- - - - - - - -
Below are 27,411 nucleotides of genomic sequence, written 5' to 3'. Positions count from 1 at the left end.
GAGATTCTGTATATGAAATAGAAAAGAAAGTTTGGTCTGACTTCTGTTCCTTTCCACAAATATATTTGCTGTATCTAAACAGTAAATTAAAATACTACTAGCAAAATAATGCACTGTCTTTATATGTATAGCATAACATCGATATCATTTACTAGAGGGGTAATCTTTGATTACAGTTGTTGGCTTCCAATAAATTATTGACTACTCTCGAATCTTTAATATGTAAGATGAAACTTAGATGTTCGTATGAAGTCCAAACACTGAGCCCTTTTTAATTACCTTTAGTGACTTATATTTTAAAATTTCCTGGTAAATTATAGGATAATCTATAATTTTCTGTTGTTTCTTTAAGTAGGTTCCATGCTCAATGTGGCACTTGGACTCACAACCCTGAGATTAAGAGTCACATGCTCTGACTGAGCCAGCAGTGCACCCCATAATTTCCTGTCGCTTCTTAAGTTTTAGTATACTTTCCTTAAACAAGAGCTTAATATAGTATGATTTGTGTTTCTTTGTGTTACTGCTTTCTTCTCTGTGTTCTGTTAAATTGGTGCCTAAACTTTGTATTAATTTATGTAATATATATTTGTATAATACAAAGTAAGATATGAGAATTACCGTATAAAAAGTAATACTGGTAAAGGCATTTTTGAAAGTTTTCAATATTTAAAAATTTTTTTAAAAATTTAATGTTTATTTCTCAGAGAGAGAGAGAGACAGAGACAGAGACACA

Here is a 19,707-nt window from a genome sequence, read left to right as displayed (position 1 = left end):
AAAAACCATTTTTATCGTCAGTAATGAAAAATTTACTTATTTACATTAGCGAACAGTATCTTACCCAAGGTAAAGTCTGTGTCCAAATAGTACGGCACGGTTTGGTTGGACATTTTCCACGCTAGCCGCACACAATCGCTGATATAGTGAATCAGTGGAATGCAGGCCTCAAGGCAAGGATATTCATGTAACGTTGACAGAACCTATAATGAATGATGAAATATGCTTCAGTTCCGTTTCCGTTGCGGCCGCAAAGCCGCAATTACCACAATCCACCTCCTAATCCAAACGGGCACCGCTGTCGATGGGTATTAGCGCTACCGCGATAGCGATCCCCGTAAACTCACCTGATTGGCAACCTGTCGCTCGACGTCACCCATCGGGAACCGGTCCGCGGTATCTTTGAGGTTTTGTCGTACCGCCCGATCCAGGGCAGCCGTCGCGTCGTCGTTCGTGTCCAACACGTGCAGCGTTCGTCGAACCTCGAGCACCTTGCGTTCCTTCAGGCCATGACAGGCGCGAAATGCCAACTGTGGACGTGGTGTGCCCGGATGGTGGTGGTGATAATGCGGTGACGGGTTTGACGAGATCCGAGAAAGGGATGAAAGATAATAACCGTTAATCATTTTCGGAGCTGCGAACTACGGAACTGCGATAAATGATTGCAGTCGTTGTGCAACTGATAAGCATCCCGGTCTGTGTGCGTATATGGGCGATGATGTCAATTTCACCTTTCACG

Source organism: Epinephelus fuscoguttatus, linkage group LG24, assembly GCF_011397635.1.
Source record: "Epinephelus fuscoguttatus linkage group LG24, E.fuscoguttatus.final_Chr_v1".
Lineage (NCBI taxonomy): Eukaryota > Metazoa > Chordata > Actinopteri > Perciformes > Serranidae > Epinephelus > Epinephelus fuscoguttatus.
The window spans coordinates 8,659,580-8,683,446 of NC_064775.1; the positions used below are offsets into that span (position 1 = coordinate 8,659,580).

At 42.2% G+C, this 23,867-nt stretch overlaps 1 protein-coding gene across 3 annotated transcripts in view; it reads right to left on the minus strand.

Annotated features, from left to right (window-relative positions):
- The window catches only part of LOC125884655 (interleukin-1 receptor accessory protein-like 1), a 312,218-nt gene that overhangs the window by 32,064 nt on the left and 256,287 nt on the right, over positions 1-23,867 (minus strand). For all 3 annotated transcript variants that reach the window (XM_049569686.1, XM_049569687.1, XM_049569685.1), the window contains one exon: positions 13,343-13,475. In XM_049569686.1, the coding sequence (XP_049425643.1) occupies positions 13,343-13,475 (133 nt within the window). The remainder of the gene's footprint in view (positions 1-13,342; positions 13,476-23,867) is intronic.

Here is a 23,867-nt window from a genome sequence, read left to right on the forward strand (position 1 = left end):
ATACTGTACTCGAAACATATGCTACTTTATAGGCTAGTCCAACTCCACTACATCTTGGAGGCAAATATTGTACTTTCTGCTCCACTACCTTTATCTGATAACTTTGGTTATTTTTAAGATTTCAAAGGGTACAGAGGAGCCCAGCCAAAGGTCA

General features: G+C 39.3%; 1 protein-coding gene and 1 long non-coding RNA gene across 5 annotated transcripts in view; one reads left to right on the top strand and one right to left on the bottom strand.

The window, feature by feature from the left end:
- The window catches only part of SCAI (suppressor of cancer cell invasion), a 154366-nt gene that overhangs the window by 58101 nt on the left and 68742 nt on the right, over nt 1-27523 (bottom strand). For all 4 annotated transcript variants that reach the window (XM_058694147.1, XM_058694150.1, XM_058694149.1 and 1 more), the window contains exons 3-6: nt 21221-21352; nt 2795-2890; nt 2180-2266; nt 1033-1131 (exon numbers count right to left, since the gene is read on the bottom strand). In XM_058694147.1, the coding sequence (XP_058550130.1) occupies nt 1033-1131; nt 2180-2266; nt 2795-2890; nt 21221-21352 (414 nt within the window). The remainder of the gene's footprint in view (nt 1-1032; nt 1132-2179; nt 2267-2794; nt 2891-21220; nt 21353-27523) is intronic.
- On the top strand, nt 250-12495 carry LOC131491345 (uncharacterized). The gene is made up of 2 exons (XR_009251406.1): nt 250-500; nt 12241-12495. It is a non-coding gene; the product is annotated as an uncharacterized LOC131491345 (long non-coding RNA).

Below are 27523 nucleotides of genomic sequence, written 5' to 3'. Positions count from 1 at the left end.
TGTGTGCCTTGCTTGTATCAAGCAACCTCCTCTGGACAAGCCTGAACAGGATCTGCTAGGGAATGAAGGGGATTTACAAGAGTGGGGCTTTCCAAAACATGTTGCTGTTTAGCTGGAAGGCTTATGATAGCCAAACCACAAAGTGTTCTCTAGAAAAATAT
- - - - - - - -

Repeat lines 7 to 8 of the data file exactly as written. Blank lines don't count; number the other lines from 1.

Lineage (NCBI taxonomy): Eukaryota > Metazoa > Chordata > Actinopteri > Perciformes > Serranidae > Epinephelus > Epinephelus fuscoguttatus.
The window spans coordinates 8,659,580-8,683,446 of NC_064775.1; the positions used below are offsets into that span (position 1 = coordinate 8,659,580).